ArtsWest, 938-0339. Through Feb 3.
OKAY, THE BASICS: Here we have the dysfunctional and highly irritating Hunsdorfer family. Matilda is the homely but bright youngest daughter, Ruth, her crazy teenage sister who suffers from mysterious convulsions, Beatrice, the carping, chain-smoking matriarch, and poor old Nanny, their "vegetable" tenant. Mad about molecules, Matilda enters the school science fair--an experiment on the effect of radiation on, you guessed it, man-in-the-moon marigolds--and wins first place. And that, in a nutshell, is the plot.
Everything technical about this production was good, even very good. With a conspicuous abundance of resources, they managed a marvelous set (kudos to set designer Susan Ross), clever light work (John Chenault), and perfectly chosen and executed sound and music (Joel Mundahl). But frankly, this play constitutes my least favorite type of theater experience: wordy, emotionally chaotic, and frustrating classical American theater. The script is stark, confusing, rambling: full of strange outbursts and disjointed comments. The actors are left with the almost impossible task of creating sympathetic characters from a bunch of carping, abrasive, irrational lunatics. Trying to uncover an acceptable internal motivation for the bizarre dialogue their characters are spouting leaves most actors (i.e., those who aren't theatrical savants) with one option: Make everyone crazy. So they do. And sitting for 90 minutes watching a bunch of nut cases make every possible bad decision to fuck up their lives leaves the audience member (i.e., me) feeling frustrated, claustrophobic, and annoyed.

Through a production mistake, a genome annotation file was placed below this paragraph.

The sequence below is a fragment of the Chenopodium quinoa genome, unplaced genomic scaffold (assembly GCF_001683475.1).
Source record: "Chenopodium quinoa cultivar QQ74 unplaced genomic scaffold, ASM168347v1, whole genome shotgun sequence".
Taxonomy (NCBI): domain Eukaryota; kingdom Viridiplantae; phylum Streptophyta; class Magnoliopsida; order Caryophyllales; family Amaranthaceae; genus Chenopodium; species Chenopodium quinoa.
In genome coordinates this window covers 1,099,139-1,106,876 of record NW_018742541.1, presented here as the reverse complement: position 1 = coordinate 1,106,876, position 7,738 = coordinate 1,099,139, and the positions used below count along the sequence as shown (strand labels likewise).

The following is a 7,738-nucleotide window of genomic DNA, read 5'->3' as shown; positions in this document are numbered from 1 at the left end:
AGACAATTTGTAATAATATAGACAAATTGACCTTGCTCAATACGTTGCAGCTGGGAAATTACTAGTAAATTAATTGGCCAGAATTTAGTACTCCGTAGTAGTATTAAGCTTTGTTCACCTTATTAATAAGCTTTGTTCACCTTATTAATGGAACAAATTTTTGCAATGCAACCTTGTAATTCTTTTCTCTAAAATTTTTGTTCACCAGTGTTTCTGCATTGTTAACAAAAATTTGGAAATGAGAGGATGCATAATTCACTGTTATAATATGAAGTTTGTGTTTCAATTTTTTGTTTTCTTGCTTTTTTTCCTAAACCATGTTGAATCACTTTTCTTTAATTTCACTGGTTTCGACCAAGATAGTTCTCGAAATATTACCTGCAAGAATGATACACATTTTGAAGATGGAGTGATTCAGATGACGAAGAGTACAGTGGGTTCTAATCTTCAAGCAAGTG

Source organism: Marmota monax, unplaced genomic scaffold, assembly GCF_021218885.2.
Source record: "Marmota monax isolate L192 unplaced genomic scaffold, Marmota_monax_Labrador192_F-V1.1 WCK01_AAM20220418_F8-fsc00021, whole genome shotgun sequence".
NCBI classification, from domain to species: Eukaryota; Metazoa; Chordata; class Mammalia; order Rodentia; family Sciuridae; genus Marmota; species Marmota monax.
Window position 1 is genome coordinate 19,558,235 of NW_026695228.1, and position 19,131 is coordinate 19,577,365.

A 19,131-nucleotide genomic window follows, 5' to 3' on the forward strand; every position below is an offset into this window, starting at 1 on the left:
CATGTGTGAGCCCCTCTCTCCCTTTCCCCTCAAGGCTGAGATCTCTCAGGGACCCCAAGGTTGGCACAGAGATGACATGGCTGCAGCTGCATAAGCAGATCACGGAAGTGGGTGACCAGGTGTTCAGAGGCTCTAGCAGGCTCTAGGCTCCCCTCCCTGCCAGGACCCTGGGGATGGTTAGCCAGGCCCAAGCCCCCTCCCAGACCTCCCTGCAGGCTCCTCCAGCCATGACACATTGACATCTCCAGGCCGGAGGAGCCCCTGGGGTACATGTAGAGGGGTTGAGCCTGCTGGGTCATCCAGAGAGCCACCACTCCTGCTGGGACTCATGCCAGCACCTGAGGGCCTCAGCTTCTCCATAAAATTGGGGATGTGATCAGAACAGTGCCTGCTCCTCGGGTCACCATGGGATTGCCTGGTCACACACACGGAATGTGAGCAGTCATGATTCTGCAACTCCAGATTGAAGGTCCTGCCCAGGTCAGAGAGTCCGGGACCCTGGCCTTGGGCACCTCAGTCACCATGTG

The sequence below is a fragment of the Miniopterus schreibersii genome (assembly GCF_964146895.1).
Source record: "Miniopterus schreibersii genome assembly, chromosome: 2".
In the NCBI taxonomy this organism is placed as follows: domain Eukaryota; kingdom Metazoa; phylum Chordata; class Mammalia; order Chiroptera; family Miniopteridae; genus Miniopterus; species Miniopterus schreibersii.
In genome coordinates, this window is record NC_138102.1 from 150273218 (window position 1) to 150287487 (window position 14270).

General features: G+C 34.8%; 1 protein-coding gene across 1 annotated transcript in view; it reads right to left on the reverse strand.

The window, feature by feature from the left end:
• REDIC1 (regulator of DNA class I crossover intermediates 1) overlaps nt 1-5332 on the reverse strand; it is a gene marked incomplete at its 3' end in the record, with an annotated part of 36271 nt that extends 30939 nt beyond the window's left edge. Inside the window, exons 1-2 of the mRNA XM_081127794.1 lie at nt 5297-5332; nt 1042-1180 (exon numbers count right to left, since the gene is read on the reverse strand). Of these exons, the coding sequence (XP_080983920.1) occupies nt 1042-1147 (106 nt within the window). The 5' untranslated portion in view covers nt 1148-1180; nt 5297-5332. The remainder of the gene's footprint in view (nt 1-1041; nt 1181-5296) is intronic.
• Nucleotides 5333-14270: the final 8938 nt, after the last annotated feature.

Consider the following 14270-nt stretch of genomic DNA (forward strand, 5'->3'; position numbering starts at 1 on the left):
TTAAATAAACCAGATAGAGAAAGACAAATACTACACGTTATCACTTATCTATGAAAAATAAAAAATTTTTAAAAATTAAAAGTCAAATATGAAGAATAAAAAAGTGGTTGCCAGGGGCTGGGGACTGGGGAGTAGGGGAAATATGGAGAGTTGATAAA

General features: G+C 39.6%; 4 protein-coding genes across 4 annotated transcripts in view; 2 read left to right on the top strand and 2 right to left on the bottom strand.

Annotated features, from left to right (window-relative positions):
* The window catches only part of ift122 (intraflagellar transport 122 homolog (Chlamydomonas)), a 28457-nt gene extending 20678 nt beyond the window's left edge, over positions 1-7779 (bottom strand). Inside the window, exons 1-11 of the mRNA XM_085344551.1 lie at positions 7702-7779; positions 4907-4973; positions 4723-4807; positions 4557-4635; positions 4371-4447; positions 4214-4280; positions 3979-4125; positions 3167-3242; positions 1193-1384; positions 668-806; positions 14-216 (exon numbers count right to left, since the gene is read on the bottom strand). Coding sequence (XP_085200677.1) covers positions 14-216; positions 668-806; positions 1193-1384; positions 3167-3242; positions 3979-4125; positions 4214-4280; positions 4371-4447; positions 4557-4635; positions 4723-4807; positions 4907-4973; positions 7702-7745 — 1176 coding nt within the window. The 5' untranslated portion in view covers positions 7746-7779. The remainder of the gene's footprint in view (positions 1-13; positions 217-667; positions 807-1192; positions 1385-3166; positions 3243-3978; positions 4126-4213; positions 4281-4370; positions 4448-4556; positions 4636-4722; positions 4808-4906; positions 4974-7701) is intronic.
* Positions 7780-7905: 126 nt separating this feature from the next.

But the actors can't be faulted. My favorite among the all-female cast was Virginia Vandelac, who spoke not a word but arguably created the most sympathetic and quietly engaging character as the mute, long-abused Nanny. But really, all of that time, heart, and energy would have been much better spent telling a story that actually went somewhere with characters you can actually care about and relate to. Otherwise, what's the point?